18 Great Ideas

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1. Reduce time delays and externalize time.
Keep waiting times to a minimum if possible. Use timers, clocks, counters, or other devices that show time as something physical whenever there are limits to completing tasks.

2. Externalize important information.
Post reminders, cues, prompts, and other key pieces of information at critical points in the environment to remind the child or teen of that must be done.

3. Externalize motivation (think “win/win”)
Use token systems, reward programs, privileges or other reinforcers to help motivate the child or teen with ADHD.

4. Externalize problem solving.
Try to reduce mental problems to physical ones or manual tasks, where the pieces of the problem can be manually manipulated to find solutions or invent new ideas.

5. Use immediate feedback.
Act quickly after a behavior to provide more immediate positive or negative feedback.

6. Increase frequency of consequences.
Give more feedback and consequences for behavior more often than is necessary for a child or teen who does not have ADHD.

7. Increase accountability to others.
Make the child or teen publicly accountable to someone several time across the day (or task or setting) when things need to get done.

8. Use more salient and artificial rewards.
Children and teens with ADHD need more powerful incentives to motivate them to do what others do with little external motivation from others. You may need to use food, toys, privileges, tokens, money or other material (artificial) rewards to help motivate them to work.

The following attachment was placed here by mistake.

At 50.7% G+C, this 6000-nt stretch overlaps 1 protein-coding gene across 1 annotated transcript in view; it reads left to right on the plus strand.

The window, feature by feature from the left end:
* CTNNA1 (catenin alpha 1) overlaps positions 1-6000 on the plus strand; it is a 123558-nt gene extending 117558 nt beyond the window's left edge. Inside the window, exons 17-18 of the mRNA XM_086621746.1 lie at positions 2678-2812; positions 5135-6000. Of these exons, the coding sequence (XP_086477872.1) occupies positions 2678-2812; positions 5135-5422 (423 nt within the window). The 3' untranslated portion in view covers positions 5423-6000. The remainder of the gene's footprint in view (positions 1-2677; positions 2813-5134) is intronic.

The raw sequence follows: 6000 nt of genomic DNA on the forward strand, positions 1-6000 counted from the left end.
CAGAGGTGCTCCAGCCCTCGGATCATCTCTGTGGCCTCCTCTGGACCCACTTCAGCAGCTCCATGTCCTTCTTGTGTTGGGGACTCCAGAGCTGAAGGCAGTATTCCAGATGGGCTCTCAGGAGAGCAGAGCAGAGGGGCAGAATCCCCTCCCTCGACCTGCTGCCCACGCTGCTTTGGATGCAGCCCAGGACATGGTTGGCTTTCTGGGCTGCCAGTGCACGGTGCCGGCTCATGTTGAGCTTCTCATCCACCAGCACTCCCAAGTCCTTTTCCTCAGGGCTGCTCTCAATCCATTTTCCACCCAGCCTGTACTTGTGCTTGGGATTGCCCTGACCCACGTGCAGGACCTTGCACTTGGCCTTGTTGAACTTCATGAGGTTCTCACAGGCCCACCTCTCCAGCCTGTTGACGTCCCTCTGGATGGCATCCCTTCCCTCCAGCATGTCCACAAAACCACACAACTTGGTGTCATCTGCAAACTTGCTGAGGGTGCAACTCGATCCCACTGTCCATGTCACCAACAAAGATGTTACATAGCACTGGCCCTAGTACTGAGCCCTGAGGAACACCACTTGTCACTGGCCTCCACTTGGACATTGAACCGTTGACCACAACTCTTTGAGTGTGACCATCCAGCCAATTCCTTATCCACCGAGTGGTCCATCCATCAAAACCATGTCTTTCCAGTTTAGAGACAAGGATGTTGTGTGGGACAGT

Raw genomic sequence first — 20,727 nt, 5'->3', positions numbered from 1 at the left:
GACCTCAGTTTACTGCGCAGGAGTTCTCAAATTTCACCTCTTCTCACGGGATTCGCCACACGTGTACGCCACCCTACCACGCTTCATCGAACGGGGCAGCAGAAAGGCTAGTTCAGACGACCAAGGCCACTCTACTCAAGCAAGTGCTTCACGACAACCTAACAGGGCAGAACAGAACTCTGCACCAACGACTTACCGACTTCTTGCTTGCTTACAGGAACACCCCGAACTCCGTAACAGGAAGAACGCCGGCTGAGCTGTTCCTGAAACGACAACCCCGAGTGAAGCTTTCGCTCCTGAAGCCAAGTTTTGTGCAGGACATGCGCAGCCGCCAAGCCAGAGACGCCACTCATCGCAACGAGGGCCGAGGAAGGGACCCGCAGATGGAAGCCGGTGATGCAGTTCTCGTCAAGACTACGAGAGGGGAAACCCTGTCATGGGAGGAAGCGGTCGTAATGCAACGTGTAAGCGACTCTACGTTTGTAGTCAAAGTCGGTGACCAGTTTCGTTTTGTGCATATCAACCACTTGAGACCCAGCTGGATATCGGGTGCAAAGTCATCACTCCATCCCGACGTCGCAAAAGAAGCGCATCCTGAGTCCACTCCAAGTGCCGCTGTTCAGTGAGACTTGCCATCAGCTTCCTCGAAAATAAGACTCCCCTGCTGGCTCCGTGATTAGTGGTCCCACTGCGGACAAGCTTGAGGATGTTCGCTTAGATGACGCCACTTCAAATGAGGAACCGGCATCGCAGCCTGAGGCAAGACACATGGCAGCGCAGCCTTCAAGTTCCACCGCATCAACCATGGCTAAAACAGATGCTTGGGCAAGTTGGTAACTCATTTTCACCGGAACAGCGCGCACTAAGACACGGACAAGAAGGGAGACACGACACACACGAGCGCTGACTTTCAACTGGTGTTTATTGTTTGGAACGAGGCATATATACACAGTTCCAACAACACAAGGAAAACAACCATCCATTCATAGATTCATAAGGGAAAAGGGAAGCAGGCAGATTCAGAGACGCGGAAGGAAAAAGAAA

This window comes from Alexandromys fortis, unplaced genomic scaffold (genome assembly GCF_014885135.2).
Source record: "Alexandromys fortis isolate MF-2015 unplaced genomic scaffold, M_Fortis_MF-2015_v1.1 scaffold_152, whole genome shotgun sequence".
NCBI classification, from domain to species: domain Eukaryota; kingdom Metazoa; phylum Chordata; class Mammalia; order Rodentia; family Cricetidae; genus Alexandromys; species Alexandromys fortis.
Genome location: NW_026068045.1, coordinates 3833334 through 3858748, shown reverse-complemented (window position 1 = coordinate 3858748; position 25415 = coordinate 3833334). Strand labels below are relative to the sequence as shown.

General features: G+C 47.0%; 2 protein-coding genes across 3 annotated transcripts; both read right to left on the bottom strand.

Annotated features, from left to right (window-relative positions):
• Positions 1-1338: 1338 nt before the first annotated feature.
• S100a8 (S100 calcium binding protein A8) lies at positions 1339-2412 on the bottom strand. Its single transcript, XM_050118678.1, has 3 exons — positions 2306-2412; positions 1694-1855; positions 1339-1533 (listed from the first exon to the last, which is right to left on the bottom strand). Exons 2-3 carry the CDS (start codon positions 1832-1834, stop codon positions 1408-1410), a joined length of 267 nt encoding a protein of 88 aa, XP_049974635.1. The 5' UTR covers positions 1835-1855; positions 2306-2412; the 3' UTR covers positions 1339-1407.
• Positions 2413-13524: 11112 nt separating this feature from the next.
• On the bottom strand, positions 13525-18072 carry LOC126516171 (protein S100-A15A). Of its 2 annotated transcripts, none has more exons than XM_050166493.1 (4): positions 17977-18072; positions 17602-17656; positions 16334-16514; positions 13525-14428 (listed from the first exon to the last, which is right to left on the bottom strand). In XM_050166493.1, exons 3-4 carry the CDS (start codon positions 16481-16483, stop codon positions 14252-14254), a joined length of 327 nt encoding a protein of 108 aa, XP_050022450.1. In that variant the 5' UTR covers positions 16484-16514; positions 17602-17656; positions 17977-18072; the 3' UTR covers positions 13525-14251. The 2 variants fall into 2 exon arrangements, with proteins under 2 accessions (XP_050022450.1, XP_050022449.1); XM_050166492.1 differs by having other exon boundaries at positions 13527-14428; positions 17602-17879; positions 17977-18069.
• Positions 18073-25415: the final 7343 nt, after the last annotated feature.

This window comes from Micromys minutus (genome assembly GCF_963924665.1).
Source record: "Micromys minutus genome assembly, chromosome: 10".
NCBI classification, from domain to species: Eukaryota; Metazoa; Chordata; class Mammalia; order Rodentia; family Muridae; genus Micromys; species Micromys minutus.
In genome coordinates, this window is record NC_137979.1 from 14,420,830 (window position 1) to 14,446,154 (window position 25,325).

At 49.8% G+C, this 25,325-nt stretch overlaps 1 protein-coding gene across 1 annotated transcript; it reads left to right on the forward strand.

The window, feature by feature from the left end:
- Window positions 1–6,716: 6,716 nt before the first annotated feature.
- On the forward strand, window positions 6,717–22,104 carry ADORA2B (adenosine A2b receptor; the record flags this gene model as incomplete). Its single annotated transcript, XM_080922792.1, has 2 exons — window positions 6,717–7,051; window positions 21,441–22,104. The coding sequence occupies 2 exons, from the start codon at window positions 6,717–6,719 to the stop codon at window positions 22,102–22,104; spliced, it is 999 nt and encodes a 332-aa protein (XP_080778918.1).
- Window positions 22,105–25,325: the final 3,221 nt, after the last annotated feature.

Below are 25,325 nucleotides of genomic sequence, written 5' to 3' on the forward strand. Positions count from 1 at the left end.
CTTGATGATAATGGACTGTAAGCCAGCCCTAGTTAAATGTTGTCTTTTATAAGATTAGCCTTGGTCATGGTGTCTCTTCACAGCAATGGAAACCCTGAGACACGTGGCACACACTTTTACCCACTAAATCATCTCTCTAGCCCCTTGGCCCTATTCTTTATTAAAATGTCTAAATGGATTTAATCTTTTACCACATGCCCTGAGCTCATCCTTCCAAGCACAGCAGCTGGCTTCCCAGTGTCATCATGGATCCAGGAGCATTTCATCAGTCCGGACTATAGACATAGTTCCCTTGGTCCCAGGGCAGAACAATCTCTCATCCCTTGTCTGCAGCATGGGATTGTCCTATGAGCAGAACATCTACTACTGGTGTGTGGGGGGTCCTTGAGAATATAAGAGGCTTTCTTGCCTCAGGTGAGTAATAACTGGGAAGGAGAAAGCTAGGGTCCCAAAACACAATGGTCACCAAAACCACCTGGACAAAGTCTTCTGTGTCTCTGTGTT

9. Change rewards periodically.
People with ADHD seem to get bored more easily with certain rewards, so you may need to find new ones periodically to keep the program interesting.

10. Touch more, talk less.
When you must give an instruction, approval or reprimand: Go to the child or teen, touch him/her on the hand, forearm or shoulder. Look him/her in the eye
Briefly (!) state your business then encourage the child or teen to restate what you just said.

11. Act, don’t yak.
Provide more immediate consequences to deal with both good and poor behavior, rather than “talking the issue to death” by nagging, nattering or lengthy moralizing about the problem.

12. Negotiate rather than dictate.
Follow these six steps to effective problem negotiation:

* Define the problem: Write it down and keep family members on task.
* Generate a list of all possible solutions. No criticisms are permitted at this stage.
* After all solutions are listed, briefly let each person critique each possibility.
* Select the most agreeable option.
* Make this a behavior contract (all family members sign it).
* Establish penalties for breaking the contract.

john Flett

john Flett

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